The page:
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Originally posted by mc_squared
Sorry but this is just another oil industry funded lie:
You can find a whole laundry list of these lies on skepticalscience.com
Fossil boffins say that dense triple-canopy rainforests, home among other things to gigantic one-tonne boa constrictors, flourished millions of years ago in temperatures 3-5°C warmer than those seen today - as hot as some of the more dire global-warming projections.
The new fossil evidence comes from the Cerrejón coal mine in Colombia, previously the location where the remains of the gigantic 40-foot Titanoboa cerrejonensis were discovered. The snake's discoverers attracted flak from global-warming worriers at the time for saying that the cold-blooded creature would only have been able to survive in jungles a good bit hotter than Colombia's now are.
But now, according to further diggings, there is more evidence to support the idea that a proper rainforest similar to those now seen in the tropics existed at the time of the Titanoboa - despite the much hotter temperatures. This could be seen as conflicting with the idea that a rise of more than two or three degrees would kill off today's jungles with devastating consequences for the global ecosystem of which we are all part.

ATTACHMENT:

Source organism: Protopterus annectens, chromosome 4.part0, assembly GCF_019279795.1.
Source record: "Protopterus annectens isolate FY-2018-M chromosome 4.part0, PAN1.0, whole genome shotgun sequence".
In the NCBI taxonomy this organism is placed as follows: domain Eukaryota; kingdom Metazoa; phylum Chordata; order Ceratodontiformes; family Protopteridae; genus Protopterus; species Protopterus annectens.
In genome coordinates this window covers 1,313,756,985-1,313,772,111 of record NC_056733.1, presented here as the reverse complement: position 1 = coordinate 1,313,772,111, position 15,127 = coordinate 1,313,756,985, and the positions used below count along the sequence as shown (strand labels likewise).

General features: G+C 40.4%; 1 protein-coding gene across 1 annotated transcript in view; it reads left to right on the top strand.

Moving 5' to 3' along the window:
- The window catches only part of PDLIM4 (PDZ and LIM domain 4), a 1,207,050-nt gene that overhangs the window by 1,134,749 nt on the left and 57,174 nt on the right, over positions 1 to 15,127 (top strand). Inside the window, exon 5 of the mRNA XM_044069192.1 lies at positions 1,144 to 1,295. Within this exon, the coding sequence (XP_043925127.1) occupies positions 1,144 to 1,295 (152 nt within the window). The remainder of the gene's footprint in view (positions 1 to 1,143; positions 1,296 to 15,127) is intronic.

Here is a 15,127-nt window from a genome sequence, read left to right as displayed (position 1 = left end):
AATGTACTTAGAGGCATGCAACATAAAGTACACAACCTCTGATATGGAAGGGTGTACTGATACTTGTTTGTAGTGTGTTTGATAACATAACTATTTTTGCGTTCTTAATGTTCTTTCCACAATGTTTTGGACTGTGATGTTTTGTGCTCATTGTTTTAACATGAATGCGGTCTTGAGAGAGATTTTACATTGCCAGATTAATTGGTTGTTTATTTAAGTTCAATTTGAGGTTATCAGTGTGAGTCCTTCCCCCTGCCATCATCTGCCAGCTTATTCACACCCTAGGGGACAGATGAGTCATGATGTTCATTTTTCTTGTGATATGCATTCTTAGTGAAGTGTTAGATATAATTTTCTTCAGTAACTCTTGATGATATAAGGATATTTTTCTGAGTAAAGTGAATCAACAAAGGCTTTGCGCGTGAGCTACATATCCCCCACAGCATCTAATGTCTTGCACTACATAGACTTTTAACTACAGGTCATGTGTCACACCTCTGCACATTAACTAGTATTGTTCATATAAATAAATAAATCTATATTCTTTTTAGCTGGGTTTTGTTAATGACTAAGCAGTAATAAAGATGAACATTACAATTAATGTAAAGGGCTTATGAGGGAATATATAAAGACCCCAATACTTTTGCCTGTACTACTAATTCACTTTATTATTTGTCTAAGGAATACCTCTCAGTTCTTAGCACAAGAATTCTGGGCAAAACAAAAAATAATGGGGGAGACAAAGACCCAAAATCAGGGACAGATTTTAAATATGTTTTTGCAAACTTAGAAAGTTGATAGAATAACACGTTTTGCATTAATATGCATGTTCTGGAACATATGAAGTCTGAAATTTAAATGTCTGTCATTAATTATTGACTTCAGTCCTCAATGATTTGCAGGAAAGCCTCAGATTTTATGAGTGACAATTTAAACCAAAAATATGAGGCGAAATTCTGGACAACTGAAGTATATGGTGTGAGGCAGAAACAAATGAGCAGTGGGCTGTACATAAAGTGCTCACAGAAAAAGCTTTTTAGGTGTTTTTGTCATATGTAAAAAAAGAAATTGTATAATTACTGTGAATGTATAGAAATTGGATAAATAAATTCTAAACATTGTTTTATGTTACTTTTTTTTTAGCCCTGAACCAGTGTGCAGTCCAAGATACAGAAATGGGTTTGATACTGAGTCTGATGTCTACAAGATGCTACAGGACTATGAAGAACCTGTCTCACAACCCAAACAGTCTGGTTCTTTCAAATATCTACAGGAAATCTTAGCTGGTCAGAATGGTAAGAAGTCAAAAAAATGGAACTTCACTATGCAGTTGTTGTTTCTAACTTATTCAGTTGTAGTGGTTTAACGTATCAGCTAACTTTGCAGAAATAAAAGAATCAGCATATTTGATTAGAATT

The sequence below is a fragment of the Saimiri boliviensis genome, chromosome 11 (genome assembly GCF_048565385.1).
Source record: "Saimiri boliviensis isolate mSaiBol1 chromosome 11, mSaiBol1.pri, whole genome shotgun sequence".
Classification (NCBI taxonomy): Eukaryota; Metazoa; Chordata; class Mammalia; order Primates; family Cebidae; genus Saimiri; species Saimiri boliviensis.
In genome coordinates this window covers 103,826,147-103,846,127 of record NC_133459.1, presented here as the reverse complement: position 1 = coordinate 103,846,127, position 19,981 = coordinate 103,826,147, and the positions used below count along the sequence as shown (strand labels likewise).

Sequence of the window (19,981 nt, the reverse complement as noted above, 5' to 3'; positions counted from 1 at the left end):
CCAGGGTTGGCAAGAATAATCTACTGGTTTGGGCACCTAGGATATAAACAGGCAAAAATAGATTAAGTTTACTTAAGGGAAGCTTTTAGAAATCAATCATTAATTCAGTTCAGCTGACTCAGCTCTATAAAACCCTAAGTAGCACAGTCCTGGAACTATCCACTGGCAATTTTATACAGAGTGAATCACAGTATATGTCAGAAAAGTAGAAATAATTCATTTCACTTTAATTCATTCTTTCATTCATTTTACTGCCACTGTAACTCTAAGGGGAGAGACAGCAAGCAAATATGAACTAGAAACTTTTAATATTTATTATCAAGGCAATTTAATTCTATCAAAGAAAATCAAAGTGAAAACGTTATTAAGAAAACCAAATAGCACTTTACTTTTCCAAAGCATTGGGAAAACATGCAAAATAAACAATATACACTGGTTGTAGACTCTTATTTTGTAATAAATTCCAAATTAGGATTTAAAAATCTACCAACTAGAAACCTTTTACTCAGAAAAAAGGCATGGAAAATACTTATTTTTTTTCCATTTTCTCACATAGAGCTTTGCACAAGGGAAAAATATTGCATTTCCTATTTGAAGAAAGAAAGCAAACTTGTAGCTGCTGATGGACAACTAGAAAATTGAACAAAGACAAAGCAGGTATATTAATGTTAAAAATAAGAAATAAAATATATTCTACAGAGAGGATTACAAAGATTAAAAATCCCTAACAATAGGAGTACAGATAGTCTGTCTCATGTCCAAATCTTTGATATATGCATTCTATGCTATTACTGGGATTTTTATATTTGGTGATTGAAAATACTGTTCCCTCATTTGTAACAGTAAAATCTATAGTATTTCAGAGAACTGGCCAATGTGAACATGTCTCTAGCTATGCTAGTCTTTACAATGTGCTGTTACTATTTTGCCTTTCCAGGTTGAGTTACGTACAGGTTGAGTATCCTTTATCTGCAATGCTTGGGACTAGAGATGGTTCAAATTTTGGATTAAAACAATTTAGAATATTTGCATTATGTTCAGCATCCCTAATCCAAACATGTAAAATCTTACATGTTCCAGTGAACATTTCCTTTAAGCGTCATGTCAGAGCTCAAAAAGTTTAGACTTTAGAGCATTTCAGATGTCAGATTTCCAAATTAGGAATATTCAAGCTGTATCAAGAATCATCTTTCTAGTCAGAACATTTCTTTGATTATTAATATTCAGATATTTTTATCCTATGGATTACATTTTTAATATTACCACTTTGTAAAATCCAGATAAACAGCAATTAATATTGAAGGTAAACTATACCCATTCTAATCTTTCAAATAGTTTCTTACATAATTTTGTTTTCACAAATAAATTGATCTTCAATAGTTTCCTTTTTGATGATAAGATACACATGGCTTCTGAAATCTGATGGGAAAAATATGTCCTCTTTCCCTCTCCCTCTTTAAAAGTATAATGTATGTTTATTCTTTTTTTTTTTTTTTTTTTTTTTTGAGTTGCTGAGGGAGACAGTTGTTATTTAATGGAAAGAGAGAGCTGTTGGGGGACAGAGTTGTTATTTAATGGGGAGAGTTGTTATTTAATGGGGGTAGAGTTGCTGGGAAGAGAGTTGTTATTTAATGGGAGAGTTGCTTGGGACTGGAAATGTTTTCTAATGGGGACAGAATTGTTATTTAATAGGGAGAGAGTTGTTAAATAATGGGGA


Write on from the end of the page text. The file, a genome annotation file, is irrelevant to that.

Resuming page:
The first neotropical rainforest was home of the Titanoboa
Published: Monday, October 12, 2009 - 15:09 in Paleontology & Archaeology
Smithsonian researchers working in Colombia's Cerrejón coal mine have unearthed the first megafossil evidence of a neotropical rainforest. Titanoboa, the world's biggest snake, lived in this forest 58 million years ago at temperatures 3-5 C warmer than in rainforests today, indicating that rainforests flourished during warm periods. "Modern neotropical rainforests, with their palms and spectacular flowering-plant diversity, seem to have come into existence in the Paleocene epoch, shortly after the extinction of the dinosaurs 65 million years ago," said Carlos Jaramillo, staff scientist at the Smithsonian Tropical Research Institute. "Pollen evidence tells us that forests before the mass extinction were quite different from our fossil rainforest at Cerrejón. We find new plant families, large, smooth-margined leaves and a three-tiered structure of forest floor, understory shrubs and high canopy."